Growing Up ‘Strictly Amish’ Helped Create Auntie Anne’s ‘Pretzel Empire’ In Malls Across US

by Amy Paige
Amy is the Director of Trending Content at LittleThings. After graduating from Florida State University with a creative writing degree, she moved straight to New York City to pursue a career in the arts. She loves discovering and sharing viral videos, watching movies with her Muppet-like poodle mix named Cali, and doing the robot whenever possible.

Auntie Anne’s has been filling the stomachs of many Americans with delicious soft pretzels for decades now, but there is a surprising fact about the shopping mall staple that you may not know.

The founder of Auntie Anne’s, Anne Beiler, grew up on an Amish farm in Lancaster County, Pennsylvania, with her parents, seven siblings, and about 40 cows.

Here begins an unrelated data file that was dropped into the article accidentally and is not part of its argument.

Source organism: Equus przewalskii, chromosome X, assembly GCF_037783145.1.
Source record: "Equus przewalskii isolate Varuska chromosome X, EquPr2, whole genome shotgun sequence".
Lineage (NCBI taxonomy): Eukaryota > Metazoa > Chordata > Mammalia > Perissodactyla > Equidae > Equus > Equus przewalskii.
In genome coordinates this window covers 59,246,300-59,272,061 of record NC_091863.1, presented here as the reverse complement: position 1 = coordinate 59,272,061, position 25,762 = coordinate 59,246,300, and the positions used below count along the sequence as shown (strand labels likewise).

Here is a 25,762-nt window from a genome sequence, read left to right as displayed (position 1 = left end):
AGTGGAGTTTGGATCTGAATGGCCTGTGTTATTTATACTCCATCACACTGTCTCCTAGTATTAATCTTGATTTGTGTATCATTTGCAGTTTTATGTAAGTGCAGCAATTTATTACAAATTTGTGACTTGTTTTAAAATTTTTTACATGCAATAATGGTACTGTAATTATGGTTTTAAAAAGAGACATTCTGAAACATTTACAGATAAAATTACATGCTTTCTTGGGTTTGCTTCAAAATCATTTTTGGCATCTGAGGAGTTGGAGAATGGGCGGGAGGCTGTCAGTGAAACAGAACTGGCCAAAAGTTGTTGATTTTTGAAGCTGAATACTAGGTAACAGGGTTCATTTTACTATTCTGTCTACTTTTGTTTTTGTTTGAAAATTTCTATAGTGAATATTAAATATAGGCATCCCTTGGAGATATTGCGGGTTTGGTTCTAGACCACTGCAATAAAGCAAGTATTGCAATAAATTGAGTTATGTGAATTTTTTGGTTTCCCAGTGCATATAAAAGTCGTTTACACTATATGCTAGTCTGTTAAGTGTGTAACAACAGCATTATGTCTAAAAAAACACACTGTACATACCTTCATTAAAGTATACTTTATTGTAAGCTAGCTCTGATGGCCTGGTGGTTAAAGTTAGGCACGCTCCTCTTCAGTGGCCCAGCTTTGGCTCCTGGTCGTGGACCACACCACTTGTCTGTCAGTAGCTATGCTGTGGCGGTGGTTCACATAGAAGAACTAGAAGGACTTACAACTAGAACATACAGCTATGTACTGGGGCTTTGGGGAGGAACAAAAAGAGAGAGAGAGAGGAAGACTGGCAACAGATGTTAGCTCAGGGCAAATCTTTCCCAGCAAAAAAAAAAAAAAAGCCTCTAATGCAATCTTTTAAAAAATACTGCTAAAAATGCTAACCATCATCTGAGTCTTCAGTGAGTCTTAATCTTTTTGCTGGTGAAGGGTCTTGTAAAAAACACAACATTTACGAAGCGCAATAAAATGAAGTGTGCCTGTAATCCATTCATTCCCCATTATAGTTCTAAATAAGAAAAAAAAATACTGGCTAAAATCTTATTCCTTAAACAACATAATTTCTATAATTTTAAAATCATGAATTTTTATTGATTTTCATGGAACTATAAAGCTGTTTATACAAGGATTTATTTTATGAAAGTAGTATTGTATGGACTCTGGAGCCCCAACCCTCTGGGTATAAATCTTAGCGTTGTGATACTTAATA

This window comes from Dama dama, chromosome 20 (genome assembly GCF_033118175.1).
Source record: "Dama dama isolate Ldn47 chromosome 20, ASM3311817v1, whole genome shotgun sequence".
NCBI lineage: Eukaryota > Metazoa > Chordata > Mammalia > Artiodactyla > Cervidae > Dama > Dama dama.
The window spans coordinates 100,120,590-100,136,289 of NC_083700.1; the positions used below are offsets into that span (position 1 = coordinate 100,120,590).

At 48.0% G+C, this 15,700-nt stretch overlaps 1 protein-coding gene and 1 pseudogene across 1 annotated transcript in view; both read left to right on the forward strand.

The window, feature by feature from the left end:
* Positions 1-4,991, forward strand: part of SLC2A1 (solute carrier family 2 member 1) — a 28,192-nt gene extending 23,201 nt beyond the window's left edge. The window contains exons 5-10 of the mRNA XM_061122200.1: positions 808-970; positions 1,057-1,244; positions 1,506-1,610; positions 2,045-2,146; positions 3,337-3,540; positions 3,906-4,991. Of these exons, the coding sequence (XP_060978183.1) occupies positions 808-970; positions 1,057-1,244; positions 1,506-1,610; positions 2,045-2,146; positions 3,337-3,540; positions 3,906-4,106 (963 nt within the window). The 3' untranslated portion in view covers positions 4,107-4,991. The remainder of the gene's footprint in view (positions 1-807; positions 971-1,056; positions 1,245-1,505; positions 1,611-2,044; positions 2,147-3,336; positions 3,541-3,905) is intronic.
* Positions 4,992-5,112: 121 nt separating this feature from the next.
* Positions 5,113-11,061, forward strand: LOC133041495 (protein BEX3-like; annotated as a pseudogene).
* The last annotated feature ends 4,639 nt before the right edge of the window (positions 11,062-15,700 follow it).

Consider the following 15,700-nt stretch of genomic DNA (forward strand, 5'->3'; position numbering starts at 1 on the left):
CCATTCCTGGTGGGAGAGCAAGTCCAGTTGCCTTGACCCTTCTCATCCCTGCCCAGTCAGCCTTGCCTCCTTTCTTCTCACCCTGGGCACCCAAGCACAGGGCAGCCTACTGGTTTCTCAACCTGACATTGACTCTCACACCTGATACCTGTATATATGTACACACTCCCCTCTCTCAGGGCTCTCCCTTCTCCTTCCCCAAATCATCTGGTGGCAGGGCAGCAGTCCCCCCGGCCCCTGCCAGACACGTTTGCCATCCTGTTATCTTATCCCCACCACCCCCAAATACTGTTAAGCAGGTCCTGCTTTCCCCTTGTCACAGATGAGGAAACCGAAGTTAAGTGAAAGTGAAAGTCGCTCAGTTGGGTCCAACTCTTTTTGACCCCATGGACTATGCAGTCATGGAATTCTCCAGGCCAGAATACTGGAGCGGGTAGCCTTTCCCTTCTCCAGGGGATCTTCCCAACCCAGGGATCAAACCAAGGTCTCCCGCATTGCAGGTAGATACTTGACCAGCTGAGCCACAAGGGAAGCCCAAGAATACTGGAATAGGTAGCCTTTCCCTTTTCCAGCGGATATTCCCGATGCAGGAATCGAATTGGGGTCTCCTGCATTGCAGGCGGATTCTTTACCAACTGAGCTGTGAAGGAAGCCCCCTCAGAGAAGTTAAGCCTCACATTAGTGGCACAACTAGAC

Many Amish people settled in Pennsylvania during the 18th century, but they’ve since moved to other places across the US and Canada, including Ohio, Indiana, and New York. Only a very small percentage of Amish people leave their faith for the modernized world. Otherwise, the ins and outs of their lives often stay within the confines of their communities.

The word “Amish” refers to a traditionalist Christian fellowship that does away with most modern technologies. For Anne, her childhood felt safe and even “idyllic.”

During her strict Amish upbringing, Anne went to church regularly, she was not allowed to watch TV, and she couldn’t listen to the radio. But by the time she was 12, she was known as the best baker in her family and says she’d often bake 60 or 70 pies and cakes by herself after school.

Shortly after Anne got married, she and her husband bought a pretzel stand for $6,000.

The rest was history …

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